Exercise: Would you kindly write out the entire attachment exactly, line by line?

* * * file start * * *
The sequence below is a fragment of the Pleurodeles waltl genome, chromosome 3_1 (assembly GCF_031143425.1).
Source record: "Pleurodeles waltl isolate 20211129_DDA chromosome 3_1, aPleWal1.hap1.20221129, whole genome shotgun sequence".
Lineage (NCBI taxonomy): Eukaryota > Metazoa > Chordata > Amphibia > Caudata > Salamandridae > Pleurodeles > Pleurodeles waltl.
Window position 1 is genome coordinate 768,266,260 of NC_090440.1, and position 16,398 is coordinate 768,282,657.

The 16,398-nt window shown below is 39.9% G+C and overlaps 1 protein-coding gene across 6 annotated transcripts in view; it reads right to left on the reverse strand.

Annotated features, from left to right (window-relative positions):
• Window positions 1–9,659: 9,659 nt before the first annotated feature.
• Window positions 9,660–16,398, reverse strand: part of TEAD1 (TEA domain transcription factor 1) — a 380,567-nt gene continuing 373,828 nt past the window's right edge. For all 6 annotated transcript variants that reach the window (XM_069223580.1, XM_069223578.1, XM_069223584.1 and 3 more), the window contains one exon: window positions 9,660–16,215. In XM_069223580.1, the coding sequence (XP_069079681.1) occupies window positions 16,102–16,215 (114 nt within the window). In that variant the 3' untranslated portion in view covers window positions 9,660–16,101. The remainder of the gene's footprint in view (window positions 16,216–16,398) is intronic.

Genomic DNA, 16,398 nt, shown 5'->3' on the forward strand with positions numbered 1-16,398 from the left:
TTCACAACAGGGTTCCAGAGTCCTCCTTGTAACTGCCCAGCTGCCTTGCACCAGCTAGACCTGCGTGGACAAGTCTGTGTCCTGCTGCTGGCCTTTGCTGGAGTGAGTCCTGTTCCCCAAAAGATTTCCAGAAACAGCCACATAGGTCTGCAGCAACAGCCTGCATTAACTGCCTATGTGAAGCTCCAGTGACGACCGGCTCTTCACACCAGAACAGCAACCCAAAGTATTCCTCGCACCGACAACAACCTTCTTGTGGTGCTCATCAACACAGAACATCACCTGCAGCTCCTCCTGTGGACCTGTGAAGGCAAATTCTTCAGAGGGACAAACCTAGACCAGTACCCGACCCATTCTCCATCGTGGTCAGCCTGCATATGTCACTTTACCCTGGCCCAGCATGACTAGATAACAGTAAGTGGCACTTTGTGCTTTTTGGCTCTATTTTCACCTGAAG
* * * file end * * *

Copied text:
The sequence below is a fragment of the Pleurodeles waltl genome, chromosome 3_1 (assembly GCF_031143425.1).
Source record: "Pleurodeles waltl isolate 20211129_DDA chromosome 3_1, aPleWal1.hap1.20221129, whole genome shotgun sequence".
Lineage (NCBI taxonomy): Eukaryota > Metazoa > Chordata > Amphibia > Caudata > Salamandridae > Pleurodeles > Pleurodeles waltl.
Window position 1 is genome coordinate 768,266,260 of NC_090440.1, and position 16,398 is coordinate 768,282,657.

The 16,398-nt window shown below is 39.9% G+C and overlaps 1 protein-coding gene across 6 annotated transcripts in view; it reads right to left on the reverse strand.

Annotated features, from left to right (window-relative positions):
• Window positions 1–9,659: 9,659 nt before the first annotated feature.
• Window positions 9,660–16,398, reverse strand: part of TEAD1 (TEA domain transcription factor 1) — a 380,567-nt gene continuing 373,828 nt past the window's right edge. For all 6 annotated transcript variants that reach the window (XM_069223580.1, XM_069223578.1, XM_069223584.1 and 3 more), the window contains one exon: window positions 9,660–16,215. In XM_069223580.1, the coding sequence (XP_069079681.1) occupies window positions 16,102–16,215 (114 nt within the window). In that variant the 3' untranslated portion in view covers window positions 9,660–16,101. The remainder of the gene's footprint in view (window positions 16,216–16,398) is intronic.

Genomic DNA, 16,398 nt, shown 5'->3' on the forward strand with positions numbered 1-16,398 from the left:
TTCACAACAGGGTTCCAGAGTCCTCCTTGTAACTGCCCAGCTGCCTTGCACCAGCTAGACCTGCGTGGACAAGTCTGTGTCCTGCTGCTGGCCTTTGCTGGAGTGAGTCCTGTTCCCCAAAAGATTTCCAGAAACAGCCACATAGGTCTGCAGCAACAGCCTGCATTAACTGCCTATGTGAAGCTCCAGTGACGACCGGCTCTTCACACCAGAACAGCAACCCAAAGTATTCCTCGCACCGACAACAACCTTCTTGTGGTGCTCATCAACACAGAACATCACCTGCAGCTCCTCCTGTGGACCTGTGAAGGCAAATTCTTCAGAGGGACAAACCTAGACCAGTACCCGACCCATTCTCCATCGTGGTCAGCCTGCATATGTCACTTTACCCTGGCCCAGCATGACTAGATAACAGTAAGTGGCACTTTGTGCTTTTTGGCTCTATTTTCACCTGAAG